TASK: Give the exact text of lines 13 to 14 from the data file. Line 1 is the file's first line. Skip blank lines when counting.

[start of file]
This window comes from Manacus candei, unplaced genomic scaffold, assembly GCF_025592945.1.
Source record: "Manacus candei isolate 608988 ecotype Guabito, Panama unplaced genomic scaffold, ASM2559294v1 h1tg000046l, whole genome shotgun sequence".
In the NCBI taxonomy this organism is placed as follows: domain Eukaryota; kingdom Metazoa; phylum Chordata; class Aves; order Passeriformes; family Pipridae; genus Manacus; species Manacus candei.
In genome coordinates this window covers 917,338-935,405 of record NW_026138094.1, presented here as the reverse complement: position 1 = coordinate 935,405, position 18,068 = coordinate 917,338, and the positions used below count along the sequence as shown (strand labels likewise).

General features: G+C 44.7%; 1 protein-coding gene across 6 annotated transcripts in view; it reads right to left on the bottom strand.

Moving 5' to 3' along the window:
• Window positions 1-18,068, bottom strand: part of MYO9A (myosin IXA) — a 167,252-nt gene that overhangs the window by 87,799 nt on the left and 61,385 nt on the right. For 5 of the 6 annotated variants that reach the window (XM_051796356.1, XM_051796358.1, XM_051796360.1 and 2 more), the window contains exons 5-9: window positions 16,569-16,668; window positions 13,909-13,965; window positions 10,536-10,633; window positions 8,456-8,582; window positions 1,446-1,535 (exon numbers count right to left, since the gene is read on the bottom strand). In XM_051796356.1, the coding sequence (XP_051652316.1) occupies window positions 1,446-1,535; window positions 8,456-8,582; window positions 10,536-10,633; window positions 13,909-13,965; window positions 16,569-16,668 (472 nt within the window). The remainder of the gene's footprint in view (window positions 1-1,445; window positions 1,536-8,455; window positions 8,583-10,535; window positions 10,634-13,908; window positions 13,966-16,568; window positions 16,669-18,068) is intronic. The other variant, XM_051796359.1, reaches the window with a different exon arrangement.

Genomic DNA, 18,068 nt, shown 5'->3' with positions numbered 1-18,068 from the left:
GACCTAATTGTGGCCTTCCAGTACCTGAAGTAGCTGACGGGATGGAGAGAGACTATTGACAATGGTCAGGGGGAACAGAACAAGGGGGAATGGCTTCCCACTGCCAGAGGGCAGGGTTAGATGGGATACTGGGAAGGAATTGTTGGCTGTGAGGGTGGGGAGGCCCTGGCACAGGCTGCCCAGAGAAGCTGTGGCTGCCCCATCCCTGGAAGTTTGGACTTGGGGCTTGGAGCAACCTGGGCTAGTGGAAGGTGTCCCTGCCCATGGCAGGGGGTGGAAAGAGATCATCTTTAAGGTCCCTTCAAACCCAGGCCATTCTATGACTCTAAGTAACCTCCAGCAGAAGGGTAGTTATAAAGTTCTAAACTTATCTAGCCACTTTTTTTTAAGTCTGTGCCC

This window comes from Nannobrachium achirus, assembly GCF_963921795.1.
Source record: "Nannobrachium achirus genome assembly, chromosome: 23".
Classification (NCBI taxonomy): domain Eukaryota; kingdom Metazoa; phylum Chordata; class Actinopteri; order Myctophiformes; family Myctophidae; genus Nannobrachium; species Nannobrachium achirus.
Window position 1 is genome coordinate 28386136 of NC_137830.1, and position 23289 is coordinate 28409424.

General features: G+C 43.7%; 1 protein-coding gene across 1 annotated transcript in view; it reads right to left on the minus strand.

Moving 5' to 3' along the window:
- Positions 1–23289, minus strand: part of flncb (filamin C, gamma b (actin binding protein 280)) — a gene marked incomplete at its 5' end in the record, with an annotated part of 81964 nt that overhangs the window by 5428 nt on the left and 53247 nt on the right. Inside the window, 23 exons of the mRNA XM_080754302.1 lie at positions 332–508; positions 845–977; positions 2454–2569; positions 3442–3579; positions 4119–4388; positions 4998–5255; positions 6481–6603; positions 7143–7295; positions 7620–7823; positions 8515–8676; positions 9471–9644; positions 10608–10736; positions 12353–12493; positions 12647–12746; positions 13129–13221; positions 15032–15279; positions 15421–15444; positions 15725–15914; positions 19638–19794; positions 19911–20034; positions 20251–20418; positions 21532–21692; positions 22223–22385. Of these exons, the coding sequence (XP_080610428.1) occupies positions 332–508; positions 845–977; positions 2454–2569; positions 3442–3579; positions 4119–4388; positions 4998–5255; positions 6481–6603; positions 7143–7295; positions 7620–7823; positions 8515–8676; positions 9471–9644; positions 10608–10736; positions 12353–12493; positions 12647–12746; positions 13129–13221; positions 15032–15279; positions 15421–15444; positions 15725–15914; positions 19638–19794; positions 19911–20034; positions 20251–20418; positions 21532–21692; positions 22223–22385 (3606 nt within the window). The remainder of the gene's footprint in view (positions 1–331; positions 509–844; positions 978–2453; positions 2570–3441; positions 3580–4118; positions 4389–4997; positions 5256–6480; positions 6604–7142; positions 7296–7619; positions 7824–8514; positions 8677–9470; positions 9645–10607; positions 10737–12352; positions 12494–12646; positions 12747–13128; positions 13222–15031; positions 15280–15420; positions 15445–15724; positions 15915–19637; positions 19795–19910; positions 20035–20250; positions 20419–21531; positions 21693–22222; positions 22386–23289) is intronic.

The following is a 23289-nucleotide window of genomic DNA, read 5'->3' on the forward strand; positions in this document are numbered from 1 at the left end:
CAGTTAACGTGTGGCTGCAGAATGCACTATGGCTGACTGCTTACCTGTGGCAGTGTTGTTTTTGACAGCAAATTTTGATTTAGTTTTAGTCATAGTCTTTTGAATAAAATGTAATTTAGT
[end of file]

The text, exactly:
Window position 1 is genome coordinate 28386136 of NC_137830.1, and position 23289 is coordinate 28409424.

General features: G+C 43.7%; 1 protein-coding gene across 1 annotated transcript in view; it reads right to left on the minus strand.